Sponsored by Vancouver Art Gallery, Gallery Gachet, and Rebel Fayola Rose

Pain Pals

I was interviewed by Carmen Papalia about my lived experience of pain. The video begins around 11 minutes in.

Image Description: In purple, there’s text above with pictures of Rebel and Carmen.

Detail of Colourful by Charisse Rayne.

Being Studio: Intersectionality

I worked with Charisse Rayne, a Disabled artist, to create a short video about one of the 10 Principles of Disability Justice: Intersectionality. “This video series aims to define disability justice in a way that is accessible to a variety of audiences, including those with intellectual and cognitive disabilities” (Visualizing Justice).

Disability Justice Dreaming

Disability Justice Dreaming is a Portland OR-based, inter/national Disability Justice gathering space that focuses on disabled art, justice, culture, leadership, and more, by and for Queer and Trans (QT) + Black, Indigenous, Multiracial, and People of Color (BIPOC). I am the Founder of this all-volunteer run organization.

The advisory board meets once a month for 90 minutes.

Image Description: Disability Justice Dreaming logo of white text on black background surrounded by flowers. In the lower half is a person with a black braid lying in bed under a handmade quilt. Their walker and tracheostomy are visible. The image was drawn by Sarah Holst.

See image description at end of section.

Image Description: pink drawing of a waterfall flowing through mountains while the wind swirls.

Leaping Water Consulting

Leaping Water is a liberation practice I founded in 2020 that focuses on helping individuals, groups, organizations, foundations, and institutions embody Disability Justice and all forms of Liberation.

The practice currently has several incredible facilitators that alleviate my need to manage the practice.

Dis Rep 2022: Liberating Words

Rebel Fayola Rose was a co-facilitator and script-writer (in collaboration) on this project. 

Dis/Rep is a project of The City of Portland’s Civic Dialogues program and this is the third year it has been facilitated by The Curiosity Paradox, with the support of Claudia Alick and, for the past two years, Rebel Black.

Image Description: Spoons growing out of violets.

See image description at end of section.

Desire Path

I was interviewed for The Curiosity Paradox’s “Desire Path” project in early 2022. The questions were related to my experience as an Access Artist, supremacy culture, and accessibility.

The Curiosity Paradox defines Access Art as, “The ways marginalized people and communities creatively grow resources together, design accessibility, celebrate joy and struggle, out-maneuver supremacy culture, and dream worlds beyond the impossible.”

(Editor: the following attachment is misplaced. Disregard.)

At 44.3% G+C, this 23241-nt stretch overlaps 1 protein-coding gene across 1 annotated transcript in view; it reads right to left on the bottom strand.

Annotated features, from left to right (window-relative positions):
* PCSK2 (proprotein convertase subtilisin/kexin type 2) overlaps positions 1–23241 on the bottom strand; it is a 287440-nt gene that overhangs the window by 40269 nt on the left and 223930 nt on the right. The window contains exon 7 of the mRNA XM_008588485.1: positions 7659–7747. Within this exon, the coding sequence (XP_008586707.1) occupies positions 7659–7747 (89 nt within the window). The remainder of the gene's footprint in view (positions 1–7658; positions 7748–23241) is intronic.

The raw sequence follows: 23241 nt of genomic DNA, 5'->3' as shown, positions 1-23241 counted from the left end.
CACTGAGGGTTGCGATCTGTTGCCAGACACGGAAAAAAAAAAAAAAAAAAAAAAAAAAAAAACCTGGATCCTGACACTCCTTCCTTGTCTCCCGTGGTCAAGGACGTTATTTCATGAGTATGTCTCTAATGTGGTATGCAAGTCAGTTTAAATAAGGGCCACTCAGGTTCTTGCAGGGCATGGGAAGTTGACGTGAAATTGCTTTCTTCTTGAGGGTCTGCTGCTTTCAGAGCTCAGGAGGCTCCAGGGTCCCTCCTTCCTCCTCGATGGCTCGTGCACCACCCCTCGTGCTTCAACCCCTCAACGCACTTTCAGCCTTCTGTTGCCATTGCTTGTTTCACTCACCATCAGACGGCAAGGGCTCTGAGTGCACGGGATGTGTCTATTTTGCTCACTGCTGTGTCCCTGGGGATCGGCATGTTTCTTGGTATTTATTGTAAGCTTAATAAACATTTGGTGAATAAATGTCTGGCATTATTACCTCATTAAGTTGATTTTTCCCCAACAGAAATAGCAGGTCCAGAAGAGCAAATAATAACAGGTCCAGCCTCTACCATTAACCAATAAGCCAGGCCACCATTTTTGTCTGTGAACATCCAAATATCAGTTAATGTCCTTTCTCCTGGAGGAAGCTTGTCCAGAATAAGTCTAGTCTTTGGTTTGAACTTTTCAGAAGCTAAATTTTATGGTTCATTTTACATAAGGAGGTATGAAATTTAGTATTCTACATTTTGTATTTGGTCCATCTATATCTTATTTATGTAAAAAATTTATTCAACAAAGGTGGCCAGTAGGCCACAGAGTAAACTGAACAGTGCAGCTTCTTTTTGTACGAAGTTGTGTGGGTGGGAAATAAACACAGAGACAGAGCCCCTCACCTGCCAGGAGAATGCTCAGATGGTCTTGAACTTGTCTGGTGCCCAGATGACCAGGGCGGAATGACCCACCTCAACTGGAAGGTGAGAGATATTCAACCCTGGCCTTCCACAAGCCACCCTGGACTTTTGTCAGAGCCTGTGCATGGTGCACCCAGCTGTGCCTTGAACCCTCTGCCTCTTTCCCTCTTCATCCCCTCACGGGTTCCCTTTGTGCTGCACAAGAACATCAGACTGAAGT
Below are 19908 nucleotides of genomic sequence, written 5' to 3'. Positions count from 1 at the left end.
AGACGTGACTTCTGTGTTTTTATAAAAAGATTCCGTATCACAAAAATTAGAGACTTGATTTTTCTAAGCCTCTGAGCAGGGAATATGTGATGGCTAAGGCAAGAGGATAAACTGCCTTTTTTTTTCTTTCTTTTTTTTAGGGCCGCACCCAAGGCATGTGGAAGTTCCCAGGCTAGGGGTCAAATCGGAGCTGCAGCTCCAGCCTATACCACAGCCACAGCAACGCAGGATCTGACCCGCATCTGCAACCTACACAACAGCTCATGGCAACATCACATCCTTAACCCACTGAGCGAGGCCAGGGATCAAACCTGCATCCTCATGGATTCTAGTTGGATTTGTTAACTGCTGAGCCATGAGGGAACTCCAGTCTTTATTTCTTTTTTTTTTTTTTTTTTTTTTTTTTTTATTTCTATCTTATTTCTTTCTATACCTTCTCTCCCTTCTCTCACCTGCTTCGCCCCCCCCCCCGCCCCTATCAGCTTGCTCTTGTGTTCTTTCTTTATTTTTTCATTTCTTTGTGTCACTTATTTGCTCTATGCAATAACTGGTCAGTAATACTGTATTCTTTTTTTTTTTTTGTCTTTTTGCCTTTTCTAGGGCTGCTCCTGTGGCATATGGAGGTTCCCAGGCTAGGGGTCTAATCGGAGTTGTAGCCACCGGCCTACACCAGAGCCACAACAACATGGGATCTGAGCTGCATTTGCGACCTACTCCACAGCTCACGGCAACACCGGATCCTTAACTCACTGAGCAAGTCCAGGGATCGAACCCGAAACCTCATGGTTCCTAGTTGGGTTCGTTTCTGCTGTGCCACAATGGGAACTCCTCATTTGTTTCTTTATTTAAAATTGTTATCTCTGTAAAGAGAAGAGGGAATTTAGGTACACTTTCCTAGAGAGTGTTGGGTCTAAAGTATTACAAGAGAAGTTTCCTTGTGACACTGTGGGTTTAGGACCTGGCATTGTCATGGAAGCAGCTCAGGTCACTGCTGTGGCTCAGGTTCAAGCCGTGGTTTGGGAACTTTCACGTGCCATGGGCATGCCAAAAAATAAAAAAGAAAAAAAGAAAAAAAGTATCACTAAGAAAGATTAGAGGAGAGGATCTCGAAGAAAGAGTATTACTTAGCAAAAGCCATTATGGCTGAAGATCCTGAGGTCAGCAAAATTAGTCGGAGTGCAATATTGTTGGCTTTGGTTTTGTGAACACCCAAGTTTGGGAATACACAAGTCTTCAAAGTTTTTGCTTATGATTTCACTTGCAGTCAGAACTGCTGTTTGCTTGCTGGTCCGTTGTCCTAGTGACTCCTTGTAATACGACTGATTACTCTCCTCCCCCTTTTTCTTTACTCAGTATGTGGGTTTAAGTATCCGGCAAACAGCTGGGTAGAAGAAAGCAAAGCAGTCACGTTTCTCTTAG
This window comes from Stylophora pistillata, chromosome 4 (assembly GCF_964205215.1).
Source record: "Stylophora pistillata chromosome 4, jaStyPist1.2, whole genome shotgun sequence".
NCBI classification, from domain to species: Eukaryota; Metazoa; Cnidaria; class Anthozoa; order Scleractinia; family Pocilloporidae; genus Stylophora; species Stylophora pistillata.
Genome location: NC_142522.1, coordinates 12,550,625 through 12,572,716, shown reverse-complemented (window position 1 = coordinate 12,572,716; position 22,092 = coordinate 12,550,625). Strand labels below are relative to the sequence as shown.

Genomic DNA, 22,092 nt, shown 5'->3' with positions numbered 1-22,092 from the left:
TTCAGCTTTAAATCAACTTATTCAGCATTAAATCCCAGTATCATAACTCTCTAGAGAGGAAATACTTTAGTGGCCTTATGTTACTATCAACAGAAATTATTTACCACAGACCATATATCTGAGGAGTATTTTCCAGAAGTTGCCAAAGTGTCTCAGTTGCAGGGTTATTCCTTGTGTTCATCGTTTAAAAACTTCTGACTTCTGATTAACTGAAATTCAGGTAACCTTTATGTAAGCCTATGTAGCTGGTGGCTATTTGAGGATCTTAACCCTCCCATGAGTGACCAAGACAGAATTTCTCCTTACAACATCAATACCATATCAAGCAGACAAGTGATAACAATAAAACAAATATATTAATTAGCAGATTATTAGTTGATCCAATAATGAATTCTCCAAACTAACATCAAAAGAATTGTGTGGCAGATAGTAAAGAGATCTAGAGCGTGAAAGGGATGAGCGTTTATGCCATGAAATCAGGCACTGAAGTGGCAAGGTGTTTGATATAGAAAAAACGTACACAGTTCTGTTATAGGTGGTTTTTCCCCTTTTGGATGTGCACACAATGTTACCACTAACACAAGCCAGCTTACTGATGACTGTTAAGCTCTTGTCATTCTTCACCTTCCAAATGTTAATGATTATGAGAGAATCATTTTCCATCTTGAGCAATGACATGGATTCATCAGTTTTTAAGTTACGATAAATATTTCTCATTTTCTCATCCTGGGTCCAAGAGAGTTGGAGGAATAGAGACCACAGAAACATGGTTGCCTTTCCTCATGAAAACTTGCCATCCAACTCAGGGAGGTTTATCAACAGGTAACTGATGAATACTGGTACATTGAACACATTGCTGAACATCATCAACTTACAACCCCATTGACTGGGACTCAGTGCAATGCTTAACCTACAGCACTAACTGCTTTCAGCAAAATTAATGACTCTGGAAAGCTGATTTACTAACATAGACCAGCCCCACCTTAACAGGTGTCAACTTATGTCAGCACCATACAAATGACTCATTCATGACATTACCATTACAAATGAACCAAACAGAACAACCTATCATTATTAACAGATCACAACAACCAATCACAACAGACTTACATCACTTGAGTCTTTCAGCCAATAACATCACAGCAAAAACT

Image Description: Text over image. Quotation from Rebel Sidney Fayola Black, Access Artist, Disability Justice Consultant. ‘When I’m producing work, I interrupt if there’s an access need. I don’t think, “Oh, it’s so important that the presenter gets to present their whole thing at the expense of people not understanding or people not being able to read the information and just leaving those people behind.” Instead, I say, “Hey, can we take a pause for a minute? We’re having some access issues.”’ Sea holly surrounded by lush foliage.

Image Description: Graphic with black text that reads: “ACCESS IS LOVE” with a red heart as the ‘O’ in LOVE.

Dis/Rep 2021: #Access is Love in Action

As The Curiosity Paradox described, this was a “5-month exploration of accessibility through a Discord server and a series of six two-hour relaxed virtual workshops via Zoom. 

This [was] an anti-ableist, anti-racist, queer, and trans-positive space centering the needs and voices of the Disability community.”

Coping with Physical and Psychiatric Disabilities: A Strengths- and empowerment-based approach.

The slides for the webinar can be found here.

This was a webinar I gave for the Fireweed Collective in January 2021. There is ASL interpretation and closed captions. The webinar begins at 8:55. Screen share was not recorded, so check out the slides linked above.

This webinar is an opportunity to learn about the tools I use when coping with mental health challenges and chronic pain. I will talk about DBT skills as well as practices that I have developed myself and learned from others.

You don’t have to memorize or incorporate everything presented, just focus on what speaks to you.

Image Description: A teal hand a fireweed plant embrace the words ‘Fireweed Collective’

As We Are: Disability Justice and Community Care Conference, 2020

In 2020, I organized a transformative, Disability Justice-centered conference about mutual aid just as COVID was beginning to take hold.

The way I hosted the conference is as important as the topics that were shared. I went through 941 registrants’ access needs and was able to meet all but 1 person’s needs in the context of a webinar conference.

I also sent out 20 care packages to the first 20 BIPOC registrants.

The conference was linked to a Discord server in order to make communication among participants accessible, and that was a huge success.

People still comment to me how life-changing and accessible the conference was.

Image Description: The Portland Disability Justice Collective logo featuring a variety of Black and Brown Disabled people spending joyous time together.